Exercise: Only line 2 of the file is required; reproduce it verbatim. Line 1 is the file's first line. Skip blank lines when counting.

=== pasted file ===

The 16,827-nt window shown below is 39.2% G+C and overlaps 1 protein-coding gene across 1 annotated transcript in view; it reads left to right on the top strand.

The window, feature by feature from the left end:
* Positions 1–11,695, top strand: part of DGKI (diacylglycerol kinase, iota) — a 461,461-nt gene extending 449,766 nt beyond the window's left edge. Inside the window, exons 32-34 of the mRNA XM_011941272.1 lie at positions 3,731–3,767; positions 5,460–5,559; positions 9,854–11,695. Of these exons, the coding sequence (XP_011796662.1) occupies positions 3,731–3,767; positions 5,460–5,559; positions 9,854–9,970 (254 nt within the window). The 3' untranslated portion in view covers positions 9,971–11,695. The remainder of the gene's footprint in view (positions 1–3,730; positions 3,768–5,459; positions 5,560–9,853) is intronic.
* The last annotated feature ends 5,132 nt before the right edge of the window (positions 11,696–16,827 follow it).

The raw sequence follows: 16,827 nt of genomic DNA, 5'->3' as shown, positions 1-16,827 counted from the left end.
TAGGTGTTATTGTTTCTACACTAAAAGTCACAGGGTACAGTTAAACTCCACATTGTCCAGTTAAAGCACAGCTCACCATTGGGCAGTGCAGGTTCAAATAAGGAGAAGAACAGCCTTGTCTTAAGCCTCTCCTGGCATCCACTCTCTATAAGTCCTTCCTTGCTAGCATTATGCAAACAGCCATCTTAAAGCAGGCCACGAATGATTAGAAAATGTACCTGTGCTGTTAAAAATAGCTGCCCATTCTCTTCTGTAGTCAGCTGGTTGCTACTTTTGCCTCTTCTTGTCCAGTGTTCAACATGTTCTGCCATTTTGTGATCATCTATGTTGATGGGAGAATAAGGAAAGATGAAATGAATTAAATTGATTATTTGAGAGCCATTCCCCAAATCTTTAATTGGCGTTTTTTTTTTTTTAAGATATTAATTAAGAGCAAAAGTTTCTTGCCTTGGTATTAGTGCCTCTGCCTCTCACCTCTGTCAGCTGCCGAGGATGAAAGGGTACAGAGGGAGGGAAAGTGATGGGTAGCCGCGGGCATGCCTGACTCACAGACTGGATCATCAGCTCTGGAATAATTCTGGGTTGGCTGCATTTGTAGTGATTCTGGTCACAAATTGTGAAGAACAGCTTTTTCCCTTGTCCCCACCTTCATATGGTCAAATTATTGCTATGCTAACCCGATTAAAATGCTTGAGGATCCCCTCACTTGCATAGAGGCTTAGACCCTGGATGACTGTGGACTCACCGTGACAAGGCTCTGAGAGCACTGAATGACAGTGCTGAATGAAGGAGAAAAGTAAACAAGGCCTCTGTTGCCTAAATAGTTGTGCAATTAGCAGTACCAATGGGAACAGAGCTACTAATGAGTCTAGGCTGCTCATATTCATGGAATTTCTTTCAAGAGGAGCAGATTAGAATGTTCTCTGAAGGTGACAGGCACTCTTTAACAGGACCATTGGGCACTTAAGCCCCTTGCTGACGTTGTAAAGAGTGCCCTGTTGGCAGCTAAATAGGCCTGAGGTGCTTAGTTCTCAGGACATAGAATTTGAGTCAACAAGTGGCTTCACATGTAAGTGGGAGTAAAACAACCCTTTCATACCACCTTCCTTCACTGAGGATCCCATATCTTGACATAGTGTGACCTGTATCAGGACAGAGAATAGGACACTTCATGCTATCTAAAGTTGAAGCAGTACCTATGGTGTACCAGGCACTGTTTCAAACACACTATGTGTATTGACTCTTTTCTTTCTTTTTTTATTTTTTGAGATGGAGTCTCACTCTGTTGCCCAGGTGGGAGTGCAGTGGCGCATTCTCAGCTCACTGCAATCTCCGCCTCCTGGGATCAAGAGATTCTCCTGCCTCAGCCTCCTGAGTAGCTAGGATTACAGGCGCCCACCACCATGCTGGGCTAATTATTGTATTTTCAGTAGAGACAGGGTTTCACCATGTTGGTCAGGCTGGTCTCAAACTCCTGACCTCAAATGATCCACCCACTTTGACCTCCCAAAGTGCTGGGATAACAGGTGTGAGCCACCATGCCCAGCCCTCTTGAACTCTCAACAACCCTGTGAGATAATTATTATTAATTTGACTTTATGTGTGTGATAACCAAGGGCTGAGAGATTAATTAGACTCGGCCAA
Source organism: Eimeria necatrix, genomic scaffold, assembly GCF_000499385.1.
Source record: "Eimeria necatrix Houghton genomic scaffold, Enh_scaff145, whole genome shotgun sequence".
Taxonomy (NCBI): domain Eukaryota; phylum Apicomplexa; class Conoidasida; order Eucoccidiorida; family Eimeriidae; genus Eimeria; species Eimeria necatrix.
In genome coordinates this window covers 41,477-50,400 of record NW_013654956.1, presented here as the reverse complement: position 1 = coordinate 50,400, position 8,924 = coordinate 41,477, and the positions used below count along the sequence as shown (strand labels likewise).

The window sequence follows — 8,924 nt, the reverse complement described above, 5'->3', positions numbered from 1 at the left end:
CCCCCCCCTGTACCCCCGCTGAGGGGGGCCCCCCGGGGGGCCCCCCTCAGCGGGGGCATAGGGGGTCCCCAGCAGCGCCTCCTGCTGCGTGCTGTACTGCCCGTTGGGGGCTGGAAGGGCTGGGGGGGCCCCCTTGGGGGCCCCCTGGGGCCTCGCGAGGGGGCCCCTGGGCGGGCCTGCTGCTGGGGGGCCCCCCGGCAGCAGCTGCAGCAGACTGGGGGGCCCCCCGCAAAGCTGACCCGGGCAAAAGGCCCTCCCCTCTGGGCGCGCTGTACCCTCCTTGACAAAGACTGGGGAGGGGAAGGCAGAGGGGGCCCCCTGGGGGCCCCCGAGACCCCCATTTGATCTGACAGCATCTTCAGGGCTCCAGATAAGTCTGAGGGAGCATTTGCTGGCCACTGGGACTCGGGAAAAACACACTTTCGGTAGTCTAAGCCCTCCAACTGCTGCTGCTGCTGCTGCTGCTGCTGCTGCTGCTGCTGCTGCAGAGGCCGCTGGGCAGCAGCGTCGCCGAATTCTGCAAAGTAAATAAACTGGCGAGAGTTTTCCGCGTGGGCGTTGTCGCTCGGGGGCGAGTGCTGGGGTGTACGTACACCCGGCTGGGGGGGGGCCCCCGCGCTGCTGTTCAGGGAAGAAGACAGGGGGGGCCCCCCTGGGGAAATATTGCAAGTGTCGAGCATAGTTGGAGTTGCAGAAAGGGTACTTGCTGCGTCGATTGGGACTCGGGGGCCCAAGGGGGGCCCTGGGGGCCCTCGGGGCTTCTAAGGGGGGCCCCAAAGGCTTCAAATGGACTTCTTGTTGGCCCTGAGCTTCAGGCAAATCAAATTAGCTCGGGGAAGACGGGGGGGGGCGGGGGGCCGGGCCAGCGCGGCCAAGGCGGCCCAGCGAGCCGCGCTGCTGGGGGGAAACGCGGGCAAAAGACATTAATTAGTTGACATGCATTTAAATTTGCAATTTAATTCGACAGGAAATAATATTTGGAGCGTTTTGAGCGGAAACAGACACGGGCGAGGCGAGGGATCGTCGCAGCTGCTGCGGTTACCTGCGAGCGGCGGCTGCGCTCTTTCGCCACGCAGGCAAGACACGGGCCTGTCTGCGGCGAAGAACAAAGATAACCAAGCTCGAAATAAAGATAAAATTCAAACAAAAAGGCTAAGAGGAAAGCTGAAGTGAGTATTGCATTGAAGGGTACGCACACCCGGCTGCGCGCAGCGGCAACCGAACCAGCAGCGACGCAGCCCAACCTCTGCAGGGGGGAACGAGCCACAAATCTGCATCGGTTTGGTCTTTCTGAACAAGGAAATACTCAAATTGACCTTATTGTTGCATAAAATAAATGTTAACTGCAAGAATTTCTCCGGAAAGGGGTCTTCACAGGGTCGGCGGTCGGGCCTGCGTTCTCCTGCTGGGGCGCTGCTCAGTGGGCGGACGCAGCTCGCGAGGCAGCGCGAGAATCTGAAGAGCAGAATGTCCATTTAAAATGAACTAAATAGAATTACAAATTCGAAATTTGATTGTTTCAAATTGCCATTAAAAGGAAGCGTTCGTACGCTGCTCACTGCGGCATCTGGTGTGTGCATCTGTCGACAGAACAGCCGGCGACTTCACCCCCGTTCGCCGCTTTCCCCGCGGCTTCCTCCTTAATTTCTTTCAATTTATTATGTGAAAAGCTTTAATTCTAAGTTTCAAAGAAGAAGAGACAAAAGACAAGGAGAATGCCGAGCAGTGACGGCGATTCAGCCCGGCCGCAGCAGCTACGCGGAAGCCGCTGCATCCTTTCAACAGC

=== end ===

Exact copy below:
The window, feature by feature from the left end: